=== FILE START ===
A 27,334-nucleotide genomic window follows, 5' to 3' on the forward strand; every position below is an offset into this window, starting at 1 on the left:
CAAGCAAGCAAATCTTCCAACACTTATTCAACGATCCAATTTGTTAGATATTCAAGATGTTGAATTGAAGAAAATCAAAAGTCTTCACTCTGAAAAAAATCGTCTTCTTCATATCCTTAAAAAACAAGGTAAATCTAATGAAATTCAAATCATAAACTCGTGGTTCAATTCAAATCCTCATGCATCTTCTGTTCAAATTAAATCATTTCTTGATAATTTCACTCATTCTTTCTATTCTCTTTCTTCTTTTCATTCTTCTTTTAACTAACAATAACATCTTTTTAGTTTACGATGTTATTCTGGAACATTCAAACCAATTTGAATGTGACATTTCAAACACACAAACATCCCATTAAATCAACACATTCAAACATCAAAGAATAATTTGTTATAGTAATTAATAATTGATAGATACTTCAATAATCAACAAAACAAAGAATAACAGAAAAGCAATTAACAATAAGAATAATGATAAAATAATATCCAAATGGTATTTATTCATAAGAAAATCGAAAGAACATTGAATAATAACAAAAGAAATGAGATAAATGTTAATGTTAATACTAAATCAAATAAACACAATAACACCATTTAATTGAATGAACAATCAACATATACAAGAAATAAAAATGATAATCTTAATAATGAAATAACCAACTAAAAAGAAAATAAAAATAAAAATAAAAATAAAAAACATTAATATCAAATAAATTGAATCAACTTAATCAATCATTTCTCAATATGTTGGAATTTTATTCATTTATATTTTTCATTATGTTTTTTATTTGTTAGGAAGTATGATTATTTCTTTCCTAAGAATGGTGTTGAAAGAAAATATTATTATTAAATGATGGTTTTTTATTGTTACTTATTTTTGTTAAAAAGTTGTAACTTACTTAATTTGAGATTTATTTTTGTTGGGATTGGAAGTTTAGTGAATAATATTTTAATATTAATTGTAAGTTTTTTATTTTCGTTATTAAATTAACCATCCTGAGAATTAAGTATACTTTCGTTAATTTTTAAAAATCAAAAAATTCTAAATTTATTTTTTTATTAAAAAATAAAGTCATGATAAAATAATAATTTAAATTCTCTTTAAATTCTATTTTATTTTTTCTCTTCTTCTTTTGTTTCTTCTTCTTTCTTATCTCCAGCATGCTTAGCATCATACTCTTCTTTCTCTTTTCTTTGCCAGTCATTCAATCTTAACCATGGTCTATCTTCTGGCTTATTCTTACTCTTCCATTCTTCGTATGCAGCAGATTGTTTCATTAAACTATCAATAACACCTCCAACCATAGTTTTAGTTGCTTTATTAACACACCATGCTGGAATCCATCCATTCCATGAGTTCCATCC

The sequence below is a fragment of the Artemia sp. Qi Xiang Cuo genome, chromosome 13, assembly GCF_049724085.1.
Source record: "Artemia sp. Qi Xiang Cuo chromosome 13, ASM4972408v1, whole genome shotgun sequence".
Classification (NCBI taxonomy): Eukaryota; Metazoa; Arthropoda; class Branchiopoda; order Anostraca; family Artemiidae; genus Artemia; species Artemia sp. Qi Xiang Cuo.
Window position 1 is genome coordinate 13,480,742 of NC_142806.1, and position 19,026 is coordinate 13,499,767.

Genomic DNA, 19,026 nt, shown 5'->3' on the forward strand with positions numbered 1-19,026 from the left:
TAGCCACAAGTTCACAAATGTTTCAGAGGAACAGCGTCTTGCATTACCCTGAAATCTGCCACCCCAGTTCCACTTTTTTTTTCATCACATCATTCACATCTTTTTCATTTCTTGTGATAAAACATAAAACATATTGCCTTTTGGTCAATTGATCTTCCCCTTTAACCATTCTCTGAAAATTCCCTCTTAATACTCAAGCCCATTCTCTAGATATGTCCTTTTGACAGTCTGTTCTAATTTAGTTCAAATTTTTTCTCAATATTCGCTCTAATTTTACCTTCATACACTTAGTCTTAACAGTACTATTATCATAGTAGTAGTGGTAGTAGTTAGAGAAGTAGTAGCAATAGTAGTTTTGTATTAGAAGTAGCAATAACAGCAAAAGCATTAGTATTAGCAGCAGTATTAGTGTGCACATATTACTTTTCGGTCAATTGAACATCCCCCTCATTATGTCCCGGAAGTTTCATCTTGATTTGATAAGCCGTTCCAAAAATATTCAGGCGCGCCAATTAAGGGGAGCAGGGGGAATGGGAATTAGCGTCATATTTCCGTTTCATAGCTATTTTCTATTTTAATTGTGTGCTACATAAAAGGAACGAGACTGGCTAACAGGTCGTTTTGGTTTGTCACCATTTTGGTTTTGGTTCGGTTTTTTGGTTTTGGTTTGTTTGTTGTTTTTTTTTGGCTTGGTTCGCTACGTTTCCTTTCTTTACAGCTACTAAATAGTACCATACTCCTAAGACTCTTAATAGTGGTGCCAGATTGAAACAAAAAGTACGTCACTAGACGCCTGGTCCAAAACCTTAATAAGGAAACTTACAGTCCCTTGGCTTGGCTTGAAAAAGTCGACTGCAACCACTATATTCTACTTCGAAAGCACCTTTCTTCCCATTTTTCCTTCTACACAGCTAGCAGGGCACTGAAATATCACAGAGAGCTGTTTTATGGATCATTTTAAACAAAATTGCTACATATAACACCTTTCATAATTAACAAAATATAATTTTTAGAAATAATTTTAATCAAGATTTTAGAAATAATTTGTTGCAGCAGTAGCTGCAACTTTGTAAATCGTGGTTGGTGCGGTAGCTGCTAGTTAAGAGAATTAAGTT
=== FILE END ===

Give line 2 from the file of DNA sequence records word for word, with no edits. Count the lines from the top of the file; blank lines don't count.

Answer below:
CAAGCAAGCAAATCTTCCAACACTTATTCAACGATCCAATTTGTTAGATATTCAAGATGTTGAATTGAAGAAAATCAAAAGTCTTCACTCTGAAAAAAATCGTCTTCTTCATATCCTTAAAAAACAAGGTAAATCTAATGAAATTCAAATCATAAACTCGTGGTTCAATTCAAATCCTCATGCATCTTCTGTTCAAATTAAATCATTTCTTGATAATTTCACTCATTCTTTCTATTCTCTTTCTTCTTTTCATTCTTCTTTTAACTAACAATAACATCTTTTTAGTTTACGATGTTATTCTGGAACATTCAAACCAATTTGAATGTGACATTTCAAACACACAAACATCCCATTAAATCAACACATTCAAACATCAAAGAATAATTTGTTATAGTAATTAATAATTGATAGATACTTCAATAATCAACAAAACAAAGAATAACAGAAAAGCAATTAACAATAAGAATAATGATAAAATAATATCCAAATGGTATTTATTCATAAGAAAATCGAAAGAACATTGAATAATAACAAAAGAAATGAGATAAATGTTAATGTTAATACTAAATCAAATAAACACAATAACACCATTTAATTGAATGAACAATCAACATATACAAGAAATAAAAATGATAATCTTAATAATGAAATAACCAACTAAAAAGAAAATAAAAATAAAAATAAAAATAAAAAACATTAATATCAAATAAATTGAATCAACTTAATCAATCATTTCTCAATATGTTGGAATTTTATTCATTTATATTTTTCATTATGTTTTTTATTTGTTAGGAAGTATGATTATTTCTTTCCTAAGAATGGTGTTGAAAGAAAATATTATTATTAAATGATGGTTTTTTATTGTTACTTATTTTTGTTAAAAAGTTGTAACTTACTTAATTTGAGATTTATTTTTGTTGGGATTGGAAGTTTAGTGAATAATATTTTAATATTAATTGTAAGTTTTTTATTTTCGTTATTAAATTAACCATCCTGAGAATTAAGTATACTTTCGTTAATTTTTAAAAATCAAAAAATTCTAAATTTATTTTTTTATTAAAAAATAAAGTCATGATAAAATAATAATTTAAATTCTCTTTAAATTCTATTTTATTTTTTCTCTTCTTCTTTTGTTTCTTCTTCTTTCTTATCTCCAGCATGCTTAGCATCATACTCTTCTTTCTCTTTTCTTTGCCAGTCATTCAATCTTAACCATGGTCTATCTTCTGGCTTATTCTTACTCTTCCATTCTTCGTATGCAGCAGATTGTTTCATTAAACTATCAATAACACCTCCAACCATAGTTTTAGTTGCTTTATTAACACACCATGCTGGAATCCATCCATTCCATGAGTTCCATCC